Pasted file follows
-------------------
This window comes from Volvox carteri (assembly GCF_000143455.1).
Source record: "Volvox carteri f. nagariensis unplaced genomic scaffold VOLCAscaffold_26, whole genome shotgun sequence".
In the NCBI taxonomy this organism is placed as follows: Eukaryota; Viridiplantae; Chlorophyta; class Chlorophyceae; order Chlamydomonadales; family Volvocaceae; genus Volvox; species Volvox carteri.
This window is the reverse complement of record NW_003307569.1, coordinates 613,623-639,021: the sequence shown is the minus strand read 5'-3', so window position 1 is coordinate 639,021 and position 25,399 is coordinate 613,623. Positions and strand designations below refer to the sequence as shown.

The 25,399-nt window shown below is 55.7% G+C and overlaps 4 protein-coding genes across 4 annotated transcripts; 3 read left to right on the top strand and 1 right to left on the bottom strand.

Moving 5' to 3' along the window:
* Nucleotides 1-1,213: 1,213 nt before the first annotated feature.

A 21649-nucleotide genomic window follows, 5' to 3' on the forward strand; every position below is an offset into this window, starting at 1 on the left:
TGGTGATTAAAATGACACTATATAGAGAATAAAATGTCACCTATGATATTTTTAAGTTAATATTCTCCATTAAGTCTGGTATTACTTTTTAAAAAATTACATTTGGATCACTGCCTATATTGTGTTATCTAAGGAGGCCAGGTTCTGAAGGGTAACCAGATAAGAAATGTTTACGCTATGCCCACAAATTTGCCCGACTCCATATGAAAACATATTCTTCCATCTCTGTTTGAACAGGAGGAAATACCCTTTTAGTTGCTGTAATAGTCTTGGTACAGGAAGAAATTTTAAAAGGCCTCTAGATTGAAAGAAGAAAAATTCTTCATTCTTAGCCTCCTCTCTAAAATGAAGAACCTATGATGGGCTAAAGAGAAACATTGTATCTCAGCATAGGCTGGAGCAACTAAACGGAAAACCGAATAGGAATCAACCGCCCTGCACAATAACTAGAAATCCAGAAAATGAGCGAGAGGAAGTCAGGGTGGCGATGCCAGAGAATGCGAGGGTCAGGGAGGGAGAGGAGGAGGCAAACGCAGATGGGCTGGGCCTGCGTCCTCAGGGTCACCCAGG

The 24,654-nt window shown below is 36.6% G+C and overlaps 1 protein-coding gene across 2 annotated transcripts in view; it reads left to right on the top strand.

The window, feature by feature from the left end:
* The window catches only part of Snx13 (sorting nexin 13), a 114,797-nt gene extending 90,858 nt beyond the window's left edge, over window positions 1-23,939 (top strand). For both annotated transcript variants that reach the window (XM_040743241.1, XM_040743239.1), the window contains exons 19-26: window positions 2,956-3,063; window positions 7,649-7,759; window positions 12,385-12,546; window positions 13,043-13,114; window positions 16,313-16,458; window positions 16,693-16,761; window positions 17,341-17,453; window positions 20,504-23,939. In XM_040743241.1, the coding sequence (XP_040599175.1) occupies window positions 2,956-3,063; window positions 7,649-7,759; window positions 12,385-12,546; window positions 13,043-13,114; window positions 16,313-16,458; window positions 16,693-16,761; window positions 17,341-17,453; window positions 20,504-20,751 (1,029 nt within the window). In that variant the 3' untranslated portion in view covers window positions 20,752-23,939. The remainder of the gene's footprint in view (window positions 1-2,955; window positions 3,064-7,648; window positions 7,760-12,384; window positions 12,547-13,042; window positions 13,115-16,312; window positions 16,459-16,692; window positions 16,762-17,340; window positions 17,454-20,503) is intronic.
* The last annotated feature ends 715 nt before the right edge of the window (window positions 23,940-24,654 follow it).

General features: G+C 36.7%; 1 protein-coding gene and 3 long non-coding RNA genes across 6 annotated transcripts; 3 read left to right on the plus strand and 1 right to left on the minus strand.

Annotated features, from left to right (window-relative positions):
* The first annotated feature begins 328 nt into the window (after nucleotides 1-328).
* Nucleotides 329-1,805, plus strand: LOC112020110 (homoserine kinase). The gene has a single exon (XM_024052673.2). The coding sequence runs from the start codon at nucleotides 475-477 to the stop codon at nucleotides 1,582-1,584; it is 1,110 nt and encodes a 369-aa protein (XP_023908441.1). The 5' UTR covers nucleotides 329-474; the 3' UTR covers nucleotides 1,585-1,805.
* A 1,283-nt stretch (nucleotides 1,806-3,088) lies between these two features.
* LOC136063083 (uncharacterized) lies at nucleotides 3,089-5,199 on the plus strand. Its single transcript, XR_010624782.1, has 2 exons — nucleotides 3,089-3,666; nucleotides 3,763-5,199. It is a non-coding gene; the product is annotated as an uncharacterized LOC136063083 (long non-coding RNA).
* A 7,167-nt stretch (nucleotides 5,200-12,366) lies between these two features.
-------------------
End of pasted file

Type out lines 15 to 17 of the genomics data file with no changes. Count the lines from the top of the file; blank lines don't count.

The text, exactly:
Annotated features, from left to right (window-relative positions):
* The first annotated feature begins 328 nt into the window (after nucleotides 1-328).
* Nucleotides 329-1,805, plus strand: LOC112020110 (homoserine kinase). The gene has a single exon (XM_024052673.2). The coding sequence runs from the start codon at nucleotides 475-477 to the stop codon at nucleotides 1,582-1,584; it is 1,110 nt and encodes a 369-aa protein (XP_023908441.1). The 5' UTR covers nucleotides 329-474; the 3' UTR covers nucleotides 1,585-1,805.